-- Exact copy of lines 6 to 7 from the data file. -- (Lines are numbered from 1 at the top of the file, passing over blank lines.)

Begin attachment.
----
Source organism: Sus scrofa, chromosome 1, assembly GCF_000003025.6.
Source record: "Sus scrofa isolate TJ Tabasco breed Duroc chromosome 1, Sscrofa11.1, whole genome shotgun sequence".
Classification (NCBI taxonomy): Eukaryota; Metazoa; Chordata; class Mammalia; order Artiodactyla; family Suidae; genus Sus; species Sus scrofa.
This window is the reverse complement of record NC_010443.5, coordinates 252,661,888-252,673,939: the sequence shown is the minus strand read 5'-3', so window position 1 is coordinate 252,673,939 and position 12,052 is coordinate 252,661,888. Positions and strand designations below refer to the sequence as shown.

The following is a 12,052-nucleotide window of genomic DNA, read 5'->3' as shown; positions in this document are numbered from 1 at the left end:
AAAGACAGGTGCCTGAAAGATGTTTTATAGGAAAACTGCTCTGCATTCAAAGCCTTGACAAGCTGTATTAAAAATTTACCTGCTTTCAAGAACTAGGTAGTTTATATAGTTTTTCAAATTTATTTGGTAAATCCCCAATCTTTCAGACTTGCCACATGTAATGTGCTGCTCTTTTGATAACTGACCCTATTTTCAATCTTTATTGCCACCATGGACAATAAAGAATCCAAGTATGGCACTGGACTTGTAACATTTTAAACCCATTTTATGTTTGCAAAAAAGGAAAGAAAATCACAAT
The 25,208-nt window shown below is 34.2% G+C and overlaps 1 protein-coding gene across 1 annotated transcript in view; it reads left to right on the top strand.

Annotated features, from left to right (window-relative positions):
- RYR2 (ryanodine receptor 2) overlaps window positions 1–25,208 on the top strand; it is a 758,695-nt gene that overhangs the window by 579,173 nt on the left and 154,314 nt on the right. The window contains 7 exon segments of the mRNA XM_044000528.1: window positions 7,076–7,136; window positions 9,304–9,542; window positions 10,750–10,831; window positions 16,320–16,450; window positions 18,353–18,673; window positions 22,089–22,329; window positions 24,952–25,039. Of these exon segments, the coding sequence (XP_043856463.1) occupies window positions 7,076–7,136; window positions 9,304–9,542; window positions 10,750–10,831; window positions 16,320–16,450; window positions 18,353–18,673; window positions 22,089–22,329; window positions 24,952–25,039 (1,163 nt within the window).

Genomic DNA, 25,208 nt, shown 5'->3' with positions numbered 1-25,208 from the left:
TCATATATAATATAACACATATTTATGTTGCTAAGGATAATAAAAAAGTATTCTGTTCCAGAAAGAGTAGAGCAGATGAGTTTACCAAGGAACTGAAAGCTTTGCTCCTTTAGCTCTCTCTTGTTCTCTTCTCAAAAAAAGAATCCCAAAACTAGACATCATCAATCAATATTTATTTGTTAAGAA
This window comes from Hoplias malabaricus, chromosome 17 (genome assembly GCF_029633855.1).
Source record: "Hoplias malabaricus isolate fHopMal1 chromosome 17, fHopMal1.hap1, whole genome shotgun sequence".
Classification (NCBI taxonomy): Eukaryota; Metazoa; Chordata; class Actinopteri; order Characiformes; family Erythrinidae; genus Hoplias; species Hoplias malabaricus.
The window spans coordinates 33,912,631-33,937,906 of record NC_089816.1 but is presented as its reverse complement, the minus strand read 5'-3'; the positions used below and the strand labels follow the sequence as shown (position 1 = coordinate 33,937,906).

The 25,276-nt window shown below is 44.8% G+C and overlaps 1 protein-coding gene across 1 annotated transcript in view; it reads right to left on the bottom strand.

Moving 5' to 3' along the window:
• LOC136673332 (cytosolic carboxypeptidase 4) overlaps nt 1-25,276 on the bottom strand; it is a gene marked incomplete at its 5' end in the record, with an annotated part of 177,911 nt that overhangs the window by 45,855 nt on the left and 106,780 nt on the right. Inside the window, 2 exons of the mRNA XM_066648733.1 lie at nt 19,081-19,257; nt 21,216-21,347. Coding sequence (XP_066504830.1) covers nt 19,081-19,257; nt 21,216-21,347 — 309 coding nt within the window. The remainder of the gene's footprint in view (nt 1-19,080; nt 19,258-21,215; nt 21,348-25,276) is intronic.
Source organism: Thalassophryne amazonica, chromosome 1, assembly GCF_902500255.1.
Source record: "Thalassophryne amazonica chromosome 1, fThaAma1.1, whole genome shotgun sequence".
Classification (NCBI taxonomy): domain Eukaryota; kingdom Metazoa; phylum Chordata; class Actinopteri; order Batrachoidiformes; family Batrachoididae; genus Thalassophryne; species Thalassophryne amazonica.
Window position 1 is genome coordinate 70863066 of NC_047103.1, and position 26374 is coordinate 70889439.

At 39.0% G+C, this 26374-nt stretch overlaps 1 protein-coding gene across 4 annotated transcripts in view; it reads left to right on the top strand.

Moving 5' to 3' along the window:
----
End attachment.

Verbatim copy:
AAAGACAGGTGCCTGAAAGATGTTTTATAGGAAAACTGCTCTGCATTCAAAGCCTTGACAAGCTGTATTAAAAATTTACCTGCTTTCAAGAACTAGGTAGTTTATATAGTTTTTCAAATTTATTTGGTAAATCCCCAATCTTTCAGACTTGCCACATGTAATGTGCTGCTCTTTTGATAACTGACCCTATTTTCAATCTTTATTGCCACCATGGACAATAAAGAATCCAAGTATGGCACTGGACTTGTAACATTTTAAACCCATTTTATGTTTGCAAAAAAGGAAAGAAAATCACAAT
The 25,208-nt window shown below is 34.2% G+C and overlaps 1 protein-coding gene across 1 annotated transcript in view; it reads left to right on the top strand.